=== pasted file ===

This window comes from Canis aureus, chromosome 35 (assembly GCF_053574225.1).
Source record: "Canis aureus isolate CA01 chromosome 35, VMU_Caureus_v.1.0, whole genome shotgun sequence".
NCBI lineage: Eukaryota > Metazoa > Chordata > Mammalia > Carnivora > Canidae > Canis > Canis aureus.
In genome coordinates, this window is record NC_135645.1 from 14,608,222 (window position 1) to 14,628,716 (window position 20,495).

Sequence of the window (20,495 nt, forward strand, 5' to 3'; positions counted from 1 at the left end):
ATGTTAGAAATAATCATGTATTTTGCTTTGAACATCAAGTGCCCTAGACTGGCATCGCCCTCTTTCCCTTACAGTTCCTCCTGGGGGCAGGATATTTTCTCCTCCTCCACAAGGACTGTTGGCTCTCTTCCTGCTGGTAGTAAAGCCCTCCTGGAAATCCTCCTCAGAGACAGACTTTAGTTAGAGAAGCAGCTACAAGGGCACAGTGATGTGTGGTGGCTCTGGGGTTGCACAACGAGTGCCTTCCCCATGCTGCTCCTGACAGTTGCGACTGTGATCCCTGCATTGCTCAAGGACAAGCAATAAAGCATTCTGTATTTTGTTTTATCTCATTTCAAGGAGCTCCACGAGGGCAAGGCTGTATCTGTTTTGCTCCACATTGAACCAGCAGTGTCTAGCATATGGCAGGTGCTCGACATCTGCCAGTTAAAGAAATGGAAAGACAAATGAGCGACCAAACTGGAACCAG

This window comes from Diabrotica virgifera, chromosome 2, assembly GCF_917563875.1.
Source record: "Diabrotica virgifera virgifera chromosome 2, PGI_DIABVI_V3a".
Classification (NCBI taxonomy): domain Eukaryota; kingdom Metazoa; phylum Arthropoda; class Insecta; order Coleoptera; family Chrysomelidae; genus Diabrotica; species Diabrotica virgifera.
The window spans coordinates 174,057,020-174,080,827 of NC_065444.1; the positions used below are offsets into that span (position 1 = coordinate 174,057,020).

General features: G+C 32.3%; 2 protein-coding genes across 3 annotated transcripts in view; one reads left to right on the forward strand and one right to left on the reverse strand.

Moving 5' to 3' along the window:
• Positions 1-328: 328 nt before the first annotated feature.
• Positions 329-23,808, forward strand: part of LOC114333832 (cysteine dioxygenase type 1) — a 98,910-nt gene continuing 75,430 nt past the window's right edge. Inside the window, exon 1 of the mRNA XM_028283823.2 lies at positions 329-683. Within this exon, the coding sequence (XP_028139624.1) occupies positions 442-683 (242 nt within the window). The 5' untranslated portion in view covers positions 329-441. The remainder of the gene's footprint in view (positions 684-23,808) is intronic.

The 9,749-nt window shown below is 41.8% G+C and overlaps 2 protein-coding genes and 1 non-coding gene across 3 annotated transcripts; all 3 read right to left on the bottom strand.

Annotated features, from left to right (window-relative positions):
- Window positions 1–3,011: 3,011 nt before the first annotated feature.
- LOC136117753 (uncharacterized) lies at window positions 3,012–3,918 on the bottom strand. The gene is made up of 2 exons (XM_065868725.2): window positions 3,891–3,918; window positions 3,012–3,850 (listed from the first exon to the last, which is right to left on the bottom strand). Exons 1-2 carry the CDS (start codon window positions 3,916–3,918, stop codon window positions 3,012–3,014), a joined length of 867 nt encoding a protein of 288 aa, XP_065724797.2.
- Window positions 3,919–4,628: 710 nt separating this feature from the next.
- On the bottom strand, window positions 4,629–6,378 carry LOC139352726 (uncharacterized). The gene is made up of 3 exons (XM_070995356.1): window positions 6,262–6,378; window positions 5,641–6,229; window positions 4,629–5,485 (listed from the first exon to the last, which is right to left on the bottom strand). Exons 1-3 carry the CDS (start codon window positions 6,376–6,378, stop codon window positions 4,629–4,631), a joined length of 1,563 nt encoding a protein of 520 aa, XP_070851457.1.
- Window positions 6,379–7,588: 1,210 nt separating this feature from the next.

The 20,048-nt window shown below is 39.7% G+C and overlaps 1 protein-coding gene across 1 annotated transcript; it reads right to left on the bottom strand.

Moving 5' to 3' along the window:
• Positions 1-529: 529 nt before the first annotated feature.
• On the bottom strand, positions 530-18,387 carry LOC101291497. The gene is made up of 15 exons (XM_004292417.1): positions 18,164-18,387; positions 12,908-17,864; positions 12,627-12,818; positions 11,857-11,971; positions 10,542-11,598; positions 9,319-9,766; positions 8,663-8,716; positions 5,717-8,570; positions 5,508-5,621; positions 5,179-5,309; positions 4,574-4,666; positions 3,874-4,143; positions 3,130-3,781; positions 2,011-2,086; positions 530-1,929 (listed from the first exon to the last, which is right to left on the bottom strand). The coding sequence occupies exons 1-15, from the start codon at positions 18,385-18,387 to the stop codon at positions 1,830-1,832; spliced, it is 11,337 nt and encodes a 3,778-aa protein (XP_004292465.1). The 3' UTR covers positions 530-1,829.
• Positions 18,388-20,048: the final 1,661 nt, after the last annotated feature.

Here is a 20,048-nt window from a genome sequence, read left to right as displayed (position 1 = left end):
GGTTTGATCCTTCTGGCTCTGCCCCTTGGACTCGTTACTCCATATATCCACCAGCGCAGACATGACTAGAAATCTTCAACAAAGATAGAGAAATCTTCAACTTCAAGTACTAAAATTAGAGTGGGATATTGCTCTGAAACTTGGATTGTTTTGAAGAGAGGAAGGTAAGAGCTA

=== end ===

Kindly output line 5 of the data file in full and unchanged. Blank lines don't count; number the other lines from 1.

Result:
Sequence of the window (20,495 nt, forward strand, 5' to 3'; positions counted from 1 at the left end):